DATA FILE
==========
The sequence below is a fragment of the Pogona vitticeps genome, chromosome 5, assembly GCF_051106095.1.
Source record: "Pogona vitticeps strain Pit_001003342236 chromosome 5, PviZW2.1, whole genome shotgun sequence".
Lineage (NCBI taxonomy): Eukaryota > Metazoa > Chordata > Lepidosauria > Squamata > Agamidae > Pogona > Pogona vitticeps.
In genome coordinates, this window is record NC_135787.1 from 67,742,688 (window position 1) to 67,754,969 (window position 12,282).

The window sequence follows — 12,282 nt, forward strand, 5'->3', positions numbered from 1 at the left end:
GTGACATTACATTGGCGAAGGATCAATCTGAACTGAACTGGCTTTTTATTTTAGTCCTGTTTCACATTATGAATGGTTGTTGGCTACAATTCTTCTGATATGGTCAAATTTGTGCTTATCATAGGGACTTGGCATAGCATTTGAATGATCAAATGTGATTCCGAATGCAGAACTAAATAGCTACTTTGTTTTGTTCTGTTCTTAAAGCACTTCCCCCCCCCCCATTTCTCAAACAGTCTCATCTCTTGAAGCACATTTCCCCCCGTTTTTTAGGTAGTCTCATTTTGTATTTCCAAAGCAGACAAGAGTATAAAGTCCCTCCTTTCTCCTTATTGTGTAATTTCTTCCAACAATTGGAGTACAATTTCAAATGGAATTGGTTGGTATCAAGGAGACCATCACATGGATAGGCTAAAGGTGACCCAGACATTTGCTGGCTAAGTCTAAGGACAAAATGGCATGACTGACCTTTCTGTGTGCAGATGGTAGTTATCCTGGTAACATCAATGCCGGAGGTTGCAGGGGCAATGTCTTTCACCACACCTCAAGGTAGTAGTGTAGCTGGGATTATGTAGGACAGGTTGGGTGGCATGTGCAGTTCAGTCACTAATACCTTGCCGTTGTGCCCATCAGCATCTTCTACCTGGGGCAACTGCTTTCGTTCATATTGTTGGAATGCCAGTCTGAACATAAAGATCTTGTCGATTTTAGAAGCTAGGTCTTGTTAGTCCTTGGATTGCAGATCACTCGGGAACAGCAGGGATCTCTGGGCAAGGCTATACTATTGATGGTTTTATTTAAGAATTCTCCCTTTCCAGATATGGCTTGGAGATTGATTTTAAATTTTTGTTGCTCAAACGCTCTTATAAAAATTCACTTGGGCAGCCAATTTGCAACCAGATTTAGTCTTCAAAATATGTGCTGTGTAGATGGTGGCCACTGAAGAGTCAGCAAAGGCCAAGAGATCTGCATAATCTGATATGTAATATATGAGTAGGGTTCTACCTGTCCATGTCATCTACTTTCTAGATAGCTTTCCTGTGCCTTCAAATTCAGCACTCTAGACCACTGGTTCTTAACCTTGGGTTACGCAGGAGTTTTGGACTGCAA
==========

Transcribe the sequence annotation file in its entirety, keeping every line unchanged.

The sequence below is a fragment of the Pogona vitticeps genome, chromosome 5, assembly GCF_051106095.1.
Source record: "Pogona vitticeps strain Pit_001003342236 chromosome 5, PviZW2.1, whole genome shotgun sequence".
Lineage (NCBI taxonomy): Eukaryota > Metazoa > Chordata > Lepidosauria > Squamata > Agamidae > Pogona > Pogona vitticeps.
In genome coordinates, this window is record NC_135787.1 from 67,742,688 (window position 1) to 67,754,969 (window position 12,282).

The window sequence follows — 12,282 nt, forward strand, 5'->3', positions numbered from 1 at the left end:
GTGACATTACATTGGCGAAGGATCAATCTGAACTGAACTGGCTTTTTATTTTAGTCCTGTTTCACATTATGAATGGTTGTTGGCTACAATTCTTCTGATATGGTCAAATTTGTGCTTATCATAGGGACTTGGCATAGCATTTGAATGATCAAATGTGATTCCGAATGCAGAACTAAATAGCTACTTTGTTTTGTTCTGTTCTTAAAGCACTTCCCCCCCCCCCATTTCTCAAACAGTCTCATCTCTTGAAGCACATTTCCCCCCGTTTTTTAGGTAGTCTCATTTTGTATTTCCAAAGCAGACAAGAGTATAAAGTCCCTCCTTTCTCCTTATTGTGTAATTTCTTCCAACAATTGGAGTACAATTTCAAATGGAATTGGTTGGTATCAAGGAGACCATCACATGGATAGGCTAAAGGTGACCCAGACATTTGCTGGCTAAGTCTAAGGACAAAATGGCATGACTGACCTTTCTGTGTGCAGATGGTAGTTATCCTGGTAACATCAATGCCGGAGGTTGCAGGGGCAATGTCTTTCACCACACCTCAAGGTAGTAGTGTAGCTGGGATTATGTAGGACAGGTTGGGTGGCATGTGCAGTTCAGTCACTAATACCTTGCCGTTGTGCCCATCAGCATCTTCTACCTGGGGCAACTGCTTTCGTTCATATTGTTGGAATGCCAGTCTGAACATAAAGATCTTGTCGATTTTAGAAGCTAGGTCTTGTTAGTCCTTGGATTGCAGATCACTCGGGAACAGCAGGGATCTCTGGGCAAGGCTATACTATTGATGGTTTTATTTAAGAATTCTCCCTTTCCAGATATGGCTTGGAGATTGATTTTAAATTTTTGTTGCTCAAACGCTCTTATAAAAATTCACTTGGGCAGCCAATTTGCAACCAGATTTAGTCTTCAAAATATGTGCTGTGTAGATGGTGGCCACTGAAGAGTCAGCAAAGGCCAAGAGATCTGCATAATCTGATATGTAATATATGAGTAGGGTTCTACCTGTCCATGTCATCTACTTTCTAGATAGCTTTCCTGTGCCTTCAAATTCAGCACTCTAGACCACTGGTTCTTAACCTTGGGTTACGCAGGAGTTTTGGACTGCAA